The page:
By John Silvanus Wilson, Jr.
NNPA Guest Columnist
Mordecai Wyatt Johnson, the first African American president of Howard University, had a keen and prophetic understanding of the challenging context within which the nation’s historically Black colleges and universities [HBCUs] must operate.
Back in 1928, long before the push for civil rights became a full-scale movement, Johnson said: “Negroes must do a contradictory thing; they must work with all their might against segregation, and at the same time strengthen their so-called segregated institutions if they expect them to last forever.”
I believe Johnson’s core sentiment is as fitting today as it was when he first uttered it. And it is particularly interesting and instructive in 2013 – a year in which we celebrate both the 150th anniversary of the Emancipation Proclamation, which set the stage for the founding of many HBCUs, and the 50th anniversary of Dr. Martin Luther King Jr.’s “I Have a Dream” speech, which motivated efforts to desegregate American institutions, including colleges and universities.
This year is uniquely ironic for Morehouse College. The name of this institution was changed from Atlanta Baptist College to Morehouse College in 1913, to honor Henry Lyman Morehouse, the Corresponding Secretary of the American Baptist Home Mission Society. As Morehouse considers one hundred years of being identified as “Morehouse,” it might remind the world that, while W.E.B. DuBois popularized it, Henry Lyman Morehouse originally coined the term, “the talented tenth.” This should function as a mandate for Morehouse and other HBCUs to surge toward being talent-driven organizations in each and every respect.
The fact is that HBCUs have made extraordinary contributions to society. True to their mandate following the Civil War to educate former slaves to participate as free citizens in a democracy, Black colleges and universities have produced graduates whose energy and intellect help make this nation a global leader. Almost a quarter of African Americans who hold a bachelor’s degree earned it from an HBCU.
But it is also a fact that because race is no longer a legal barrier to higher education, today more than 90 percent of African Americans are educated outside of HBCUs. In recent years, seven of the 117 institutions legislated with a principal mission to educate African Americans have closed their doors, and several more currently face serious threats to their survival. Once an institution defined as an HBCU closes, it cannot be replaced.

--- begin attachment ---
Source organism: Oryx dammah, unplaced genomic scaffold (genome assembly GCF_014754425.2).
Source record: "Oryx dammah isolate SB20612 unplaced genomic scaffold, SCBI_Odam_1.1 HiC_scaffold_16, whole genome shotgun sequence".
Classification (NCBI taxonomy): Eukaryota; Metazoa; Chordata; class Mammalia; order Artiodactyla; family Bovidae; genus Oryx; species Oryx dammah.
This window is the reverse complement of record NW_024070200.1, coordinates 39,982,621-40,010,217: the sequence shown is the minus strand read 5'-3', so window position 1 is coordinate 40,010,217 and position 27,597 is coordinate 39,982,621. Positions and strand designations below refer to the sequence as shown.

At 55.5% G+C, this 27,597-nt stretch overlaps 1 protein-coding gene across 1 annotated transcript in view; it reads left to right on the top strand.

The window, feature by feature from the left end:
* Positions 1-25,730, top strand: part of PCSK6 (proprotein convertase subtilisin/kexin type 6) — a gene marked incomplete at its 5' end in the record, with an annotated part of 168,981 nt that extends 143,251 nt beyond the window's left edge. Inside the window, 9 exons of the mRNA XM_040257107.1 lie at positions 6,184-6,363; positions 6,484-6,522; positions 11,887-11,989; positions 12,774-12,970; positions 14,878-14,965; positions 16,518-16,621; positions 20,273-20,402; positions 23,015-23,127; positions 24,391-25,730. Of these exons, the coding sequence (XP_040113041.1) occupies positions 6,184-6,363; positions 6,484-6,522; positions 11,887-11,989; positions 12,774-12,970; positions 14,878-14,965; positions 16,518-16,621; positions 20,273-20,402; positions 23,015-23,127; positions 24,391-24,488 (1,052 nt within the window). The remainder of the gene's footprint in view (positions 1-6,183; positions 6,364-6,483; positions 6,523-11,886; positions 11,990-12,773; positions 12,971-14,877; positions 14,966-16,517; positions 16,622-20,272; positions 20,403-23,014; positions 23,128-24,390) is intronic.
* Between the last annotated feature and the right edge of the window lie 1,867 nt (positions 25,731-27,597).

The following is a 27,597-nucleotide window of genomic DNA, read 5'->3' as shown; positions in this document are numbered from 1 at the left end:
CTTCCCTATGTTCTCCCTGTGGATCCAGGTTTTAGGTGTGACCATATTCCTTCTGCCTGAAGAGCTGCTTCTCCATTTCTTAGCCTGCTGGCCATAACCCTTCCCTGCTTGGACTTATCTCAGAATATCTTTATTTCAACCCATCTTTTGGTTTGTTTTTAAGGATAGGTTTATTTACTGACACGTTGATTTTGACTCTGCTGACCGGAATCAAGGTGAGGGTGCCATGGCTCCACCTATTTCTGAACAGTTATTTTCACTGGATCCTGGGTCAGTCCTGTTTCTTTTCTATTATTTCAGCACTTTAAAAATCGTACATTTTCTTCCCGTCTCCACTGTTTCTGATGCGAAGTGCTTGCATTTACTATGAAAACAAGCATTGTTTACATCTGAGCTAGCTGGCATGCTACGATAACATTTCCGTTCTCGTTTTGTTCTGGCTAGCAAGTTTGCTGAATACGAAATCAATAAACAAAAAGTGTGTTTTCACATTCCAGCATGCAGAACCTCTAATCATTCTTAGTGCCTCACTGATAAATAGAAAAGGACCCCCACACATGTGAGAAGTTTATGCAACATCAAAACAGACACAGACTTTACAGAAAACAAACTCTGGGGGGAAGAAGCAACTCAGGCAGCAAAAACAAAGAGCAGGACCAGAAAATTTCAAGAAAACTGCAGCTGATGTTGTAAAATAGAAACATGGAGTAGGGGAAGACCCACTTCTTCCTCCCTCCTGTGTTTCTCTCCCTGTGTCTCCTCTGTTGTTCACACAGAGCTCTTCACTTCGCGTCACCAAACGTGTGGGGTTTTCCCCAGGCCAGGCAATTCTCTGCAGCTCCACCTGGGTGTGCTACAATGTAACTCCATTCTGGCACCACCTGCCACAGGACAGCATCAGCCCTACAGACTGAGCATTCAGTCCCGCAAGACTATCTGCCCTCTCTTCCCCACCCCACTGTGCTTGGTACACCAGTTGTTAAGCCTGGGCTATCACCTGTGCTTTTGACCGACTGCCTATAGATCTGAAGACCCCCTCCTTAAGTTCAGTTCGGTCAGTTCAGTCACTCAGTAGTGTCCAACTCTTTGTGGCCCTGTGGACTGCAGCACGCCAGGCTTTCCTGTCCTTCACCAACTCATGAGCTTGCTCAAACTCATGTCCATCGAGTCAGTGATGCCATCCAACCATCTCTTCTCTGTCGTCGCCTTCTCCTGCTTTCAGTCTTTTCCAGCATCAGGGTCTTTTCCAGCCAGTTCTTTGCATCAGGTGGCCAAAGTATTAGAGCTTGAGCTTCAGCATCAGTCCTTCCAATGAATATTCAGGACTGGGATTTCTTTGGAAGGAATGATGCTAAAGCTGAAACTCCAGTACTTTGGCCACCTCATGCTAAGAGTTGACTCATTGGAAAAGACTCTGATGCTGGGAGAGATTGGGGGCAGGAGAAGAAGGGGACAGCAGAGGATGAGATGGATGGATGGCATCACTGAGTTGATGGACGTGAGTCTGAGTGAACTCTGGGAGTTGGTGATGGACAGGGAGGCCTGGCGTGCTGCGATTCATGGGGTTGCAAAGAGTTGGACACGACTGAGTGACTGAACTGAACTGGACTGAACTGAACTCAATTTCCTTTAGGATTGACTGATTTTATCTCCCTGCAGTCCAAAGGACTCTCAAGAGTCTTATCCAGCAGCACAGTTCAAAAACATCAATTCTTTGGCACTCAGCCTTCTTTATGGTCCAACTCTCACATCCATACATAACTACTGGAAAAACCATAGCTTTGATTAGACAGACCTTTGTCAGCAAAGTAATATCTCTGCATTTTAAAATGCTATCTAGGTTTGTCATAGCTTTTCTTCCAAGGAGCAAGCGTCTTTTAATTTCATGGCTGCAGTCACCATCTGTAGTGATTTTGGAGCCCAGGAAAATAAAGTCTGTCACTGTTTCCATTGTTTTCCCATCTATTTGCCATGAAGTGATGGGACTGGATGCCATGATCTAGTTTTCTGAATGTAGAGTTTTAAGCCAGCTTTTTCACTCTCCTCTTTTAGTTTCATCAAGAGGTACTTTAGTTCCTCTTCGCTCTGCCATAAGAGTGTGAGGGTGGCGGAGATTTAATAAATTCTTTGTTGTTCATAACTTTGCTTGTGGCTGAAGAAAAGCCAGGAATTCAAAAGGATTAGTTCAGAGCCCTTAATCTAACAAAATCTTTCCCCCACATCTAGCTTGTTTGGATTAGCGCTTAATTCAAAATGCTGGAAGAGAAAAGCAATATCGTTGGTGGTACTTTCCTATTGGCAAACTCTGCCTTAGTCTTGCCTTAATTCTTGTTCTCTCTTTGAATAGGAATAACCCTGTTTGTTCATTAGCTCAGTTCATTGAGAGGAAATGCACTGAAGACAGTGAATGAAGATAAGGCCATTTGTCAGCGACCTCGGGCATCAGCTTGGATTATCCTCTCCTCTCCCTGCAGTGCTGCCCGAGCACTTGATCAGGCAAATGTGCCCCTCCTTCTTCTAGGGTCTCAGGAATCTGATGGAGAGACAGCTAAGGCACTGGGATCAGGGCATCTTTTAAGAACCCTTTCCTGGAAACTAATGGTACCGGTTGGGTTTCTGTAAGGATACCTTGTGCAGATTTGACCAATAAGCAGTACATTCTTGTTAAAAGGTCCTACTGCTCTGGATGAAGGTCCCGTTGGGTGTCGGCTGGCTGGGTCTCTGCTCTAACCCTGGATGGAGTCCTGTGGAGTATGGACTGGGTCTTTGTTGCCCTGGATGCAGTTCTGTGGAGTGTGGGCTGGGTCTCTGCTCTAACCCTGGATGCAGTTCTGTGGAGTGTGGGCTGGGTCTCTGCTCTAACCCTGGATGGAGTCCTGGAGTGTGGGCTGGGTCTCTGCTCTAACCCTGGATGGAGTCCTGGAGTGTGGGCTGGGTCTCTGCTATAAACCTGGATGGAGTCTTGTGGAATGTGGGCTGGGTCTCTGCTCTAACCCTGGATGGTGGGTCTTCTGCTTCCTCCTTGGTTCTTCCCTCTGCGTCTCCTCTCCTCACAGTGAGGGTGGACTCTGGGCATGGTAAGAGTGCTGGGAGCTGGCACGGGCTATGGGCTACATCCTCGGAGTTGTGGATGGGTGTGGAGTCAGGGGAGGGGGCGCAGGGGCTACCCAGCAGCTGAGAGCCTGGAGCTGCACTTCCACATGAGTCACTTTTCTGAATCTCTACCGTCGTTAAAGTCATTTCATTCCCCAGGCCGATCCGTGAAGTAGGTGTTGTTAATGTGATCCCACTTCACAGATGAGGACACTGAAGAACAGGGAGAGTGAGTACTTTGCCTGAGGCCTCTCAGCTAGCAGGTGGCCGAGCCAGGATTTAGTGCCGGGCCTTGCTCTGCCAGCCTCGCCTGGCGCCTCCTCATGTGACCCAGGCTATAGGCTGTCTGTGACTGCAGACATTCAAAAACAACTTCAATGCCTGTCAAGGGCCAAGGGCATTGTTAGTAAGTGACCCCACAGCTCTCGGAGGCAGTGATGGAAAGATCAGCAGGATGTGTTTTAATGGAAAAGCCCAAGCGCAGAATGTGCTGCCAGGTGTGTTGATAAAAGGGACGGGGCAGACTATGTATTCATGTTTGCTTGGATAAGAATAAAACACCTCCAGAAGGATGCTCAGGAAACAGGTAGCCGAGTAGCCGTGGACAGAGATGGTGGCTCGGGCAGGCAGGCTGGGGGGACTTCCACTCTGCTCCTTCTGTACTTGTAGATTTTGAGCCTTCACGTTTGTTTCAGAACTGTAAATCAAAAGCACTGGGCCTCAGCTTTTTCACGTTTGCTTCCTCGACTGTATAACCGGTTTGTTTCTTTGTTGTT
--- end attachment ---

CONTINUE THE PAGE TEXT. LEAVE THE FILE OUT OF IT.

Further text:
So, what happened to Johnson’s call to do “a contradictory thing?”
By any reasonable observation, we have far more effectively secured the gradual disappearance of segregation than we have the gradual permanence of HBCUs. Perhaps it has been easier or somehow more desirable to push for entry to campuses that once denied Blacks than to push for the durability of campuses built for them.
Whatever the reasons for the disparity, now is the time to address the unfinished side of Johnson’s contradictory thing. In fact, I believe there is no higher calling for me and other HBCU presidents whose privilege it is to lead these institutions, which justly deserve distinction as irreplaceable national treasures.
For Black colleges and universities to survive and thrive, we must, as Johnson implored, strengthen them to last forever. This means embedding within our institutions what I call forever capacity, that is, the capacity to be robust and relevant now and well into the future.
Forever capacity includes strength based on three interrelated criteria: endowment size relative to annual expenses; the successful recruitment and retention of promising students and faculty; and the creation and maintenance of campus facilities and systems that support a healthy living-learning-working environment. These are useful benchmarks that should be on the agenda of all HBCUs.
They certainly are on our agenda at Morehouse. Our goal is to create sustainable academic and operational excellence. To this end, we are committed to critical self-examination and analysis of our strengths and weaknesses, and we are determined to see to it that being world class and cutting edge are reflected in every corner of the institution.
As we work to strengthen our educational infrastructure, we are also working to strengthen our capital base by building an endowment appropriate to our mission. To alumni and others, we will clearly demonstrate that an investment in Morehouse yields solid returns – indeed, that we have and continue to prepare competitive, creative and compassionate young men who are worthy of substantial investment.
Ultimately, forever capacity for HBCUs is about our allegiance to an historic mission. It is about our capacity to educate African American exemplars of servant leadership – not only alumni who are fit for the existing and emerging world economy, but also those who are fit to meaningfully transform it.
To fulfill this time-honored purpose, Morehouse and other key HBCUs simply must be built to last…forever.
Dr. John Silvanus Wilson Jr. is the 11th president of Morehouse College. He formerly served as executive director of the White House Initiative on Historically Black Colleges and Universities